Increasing your charitable donations isn’t just a nice gesture – since donations to tax-exempt organizations are deductible, it can help reduce your new tax burden. Rather than setting aside a specific amount or donating month-to-month, my husband and I designate a percentage of our total income to put toward charitable contributions. That way, it’s easy to adjust the amount we give based on a shifting salary. Knowing that we’re setting aside 10% of our income makes it easy for me to budget around donations, and to calculate their implications on my taxes.
While it’s obviously a personal choice, bumping up charitable donations when your salary increases means spreading a bit of your good fortune around, as well as relieving some of the negative effects of decreased tax deductions and credits. However, if you’re not comfortable donating money, you can choose to donate goods instead. Keep track of what you give and be sure to ask the charitable foundation (if it is a tax-exempt organization) for a receipt so you can deduct those items at tax time.
7. Do Something Fun
Be sure to do something fun to celebrate. Depending on the size of your raise, you may want to go out to dinner with friends, buy a new electronic gadget, or plan a family vacation – just make sure what you choose is in line with your budget. Even the most stalwart savers should take a moment to acknowledge the achievement of being recognized at work and the new opportunities that a higher salary offers.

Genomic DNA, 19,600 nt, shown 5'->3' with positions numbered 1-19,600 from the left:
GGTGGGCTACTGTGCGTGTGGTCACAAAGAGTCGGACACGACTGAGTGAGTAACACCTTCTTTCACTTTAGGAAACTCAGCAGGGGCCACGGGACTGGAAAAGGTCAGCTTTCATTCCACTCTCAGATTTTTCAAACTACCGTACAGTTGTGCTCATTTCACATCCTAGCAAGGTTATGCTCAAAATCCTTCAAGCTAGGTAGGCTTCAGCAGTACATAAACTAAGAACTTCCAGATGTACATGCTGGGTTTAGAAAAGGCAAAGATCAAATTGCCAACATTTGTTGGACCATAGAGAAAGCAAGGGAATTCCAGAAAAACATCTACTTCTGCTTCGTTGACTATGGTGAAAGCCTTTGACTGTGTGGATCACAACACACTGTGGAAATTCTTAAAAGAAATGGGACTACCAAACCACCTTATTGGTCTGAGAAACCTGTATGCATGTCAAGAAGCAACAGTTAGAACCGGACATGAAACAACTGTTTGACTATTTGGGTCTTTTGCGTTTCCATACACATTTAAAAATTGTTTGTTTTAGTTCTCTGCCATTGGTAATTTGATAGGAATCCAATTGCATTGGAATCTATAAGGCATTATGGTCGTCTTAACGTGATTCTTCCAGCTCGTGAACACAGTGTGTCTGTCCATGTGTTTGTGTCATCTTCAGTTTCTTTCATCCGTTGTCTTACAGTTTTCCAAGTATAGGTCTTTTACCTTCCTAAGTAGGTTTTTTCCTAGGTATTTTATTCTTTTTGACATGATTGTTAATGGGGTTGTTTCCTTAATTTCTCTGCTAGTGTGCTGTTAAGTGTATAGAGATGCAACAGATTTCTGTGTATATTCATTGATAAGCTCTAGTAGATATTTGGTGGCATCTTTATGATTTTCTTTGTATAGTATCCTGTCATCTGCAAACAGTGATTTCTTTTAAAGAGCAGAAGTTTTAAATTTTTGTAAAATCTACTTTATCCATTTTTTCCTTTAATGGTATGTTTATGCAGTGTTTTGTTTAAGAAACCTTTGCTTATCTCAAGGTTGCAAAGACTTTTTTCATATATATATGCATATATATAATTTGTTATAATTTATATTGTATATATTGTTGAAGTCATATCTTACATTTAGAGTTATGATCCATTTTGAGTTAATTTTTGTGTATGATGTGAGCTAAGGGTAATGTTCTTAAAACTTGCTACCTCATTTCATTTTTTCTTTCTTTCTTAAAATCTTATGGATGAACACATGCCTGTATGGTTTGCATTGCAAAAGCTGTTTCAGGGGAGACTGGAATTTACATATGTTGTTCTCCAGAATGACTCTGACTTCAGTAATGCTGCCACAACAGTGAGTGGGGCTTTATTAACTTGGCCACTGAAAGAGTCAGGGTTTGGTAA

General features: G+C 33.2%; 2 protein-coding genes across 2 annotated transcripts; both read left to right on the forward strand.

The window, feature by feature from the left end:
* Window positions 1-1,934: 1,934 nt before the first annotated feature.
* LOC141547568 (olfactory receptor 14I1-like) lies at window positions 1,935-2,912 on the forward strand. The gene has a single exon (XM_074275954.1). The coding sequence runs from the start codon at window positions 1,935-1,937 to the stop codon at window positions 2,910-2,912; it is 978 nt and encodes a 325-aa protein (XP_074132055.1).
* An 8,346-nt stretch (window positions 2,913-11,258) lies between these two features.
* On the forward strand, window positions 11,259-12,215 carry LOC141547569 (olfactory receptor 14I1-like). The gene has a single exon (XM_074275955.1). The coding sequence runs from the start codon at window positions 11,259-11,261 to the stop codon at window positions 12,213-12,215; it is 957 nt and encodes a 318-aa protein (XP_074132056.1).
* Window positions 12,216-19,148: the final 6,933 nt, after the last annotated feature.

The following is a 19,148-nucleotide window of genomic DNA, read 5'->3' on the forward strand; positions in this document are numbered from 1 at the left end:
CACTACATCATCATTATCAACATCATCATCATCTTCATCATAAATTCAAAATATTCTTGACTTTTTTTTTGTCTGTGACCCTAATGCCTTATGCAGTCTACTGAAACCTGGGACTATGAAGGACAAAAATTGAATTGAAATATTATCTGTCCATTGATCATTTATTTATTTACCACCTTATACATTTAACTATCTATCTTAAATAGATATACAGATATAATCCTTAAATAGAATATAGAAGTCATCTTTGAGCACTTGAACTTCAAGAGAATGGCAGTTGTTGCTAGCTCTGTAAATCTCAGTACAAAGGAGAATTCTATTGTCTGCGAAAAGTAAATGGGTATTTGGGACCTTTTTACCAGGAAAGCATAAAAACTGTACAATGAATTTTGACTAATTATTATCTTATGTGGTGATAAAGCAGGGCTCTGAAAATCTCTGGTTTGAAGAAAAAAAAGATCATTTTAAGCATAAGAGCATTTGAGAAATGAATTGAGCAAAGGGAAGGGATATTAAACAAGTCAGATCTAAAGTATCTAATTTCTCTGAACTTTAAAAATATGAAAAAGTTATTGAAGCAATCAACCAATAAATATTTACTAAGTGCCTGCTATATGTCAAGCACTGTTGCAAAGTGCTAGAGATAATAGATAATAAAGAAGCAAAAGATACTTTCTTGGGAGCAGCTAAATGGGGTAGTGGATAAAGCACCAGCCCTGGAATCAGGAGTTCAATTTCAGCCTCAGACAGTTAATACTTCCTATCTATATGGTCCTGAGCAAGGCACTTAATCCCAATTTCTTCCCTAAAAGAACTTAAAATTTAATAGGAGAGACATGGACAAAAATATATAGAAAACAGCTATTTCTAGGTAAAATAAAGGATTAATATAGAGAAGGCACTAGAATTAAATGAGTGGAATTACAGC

As you bask in the glow of a job well done, planning ahead for your new future should stay in the forefront of your mind. You’ve worked hard and earned your raise fair and square, but it isn’t a windfall. Make sure your money is working as hard as you are. By putting a plan into action, you won’t be left scratching your head and wondering where all that new money went when the end of the month comes.
Have you gotten a raise recently? What’s the first thing you did when you got the news?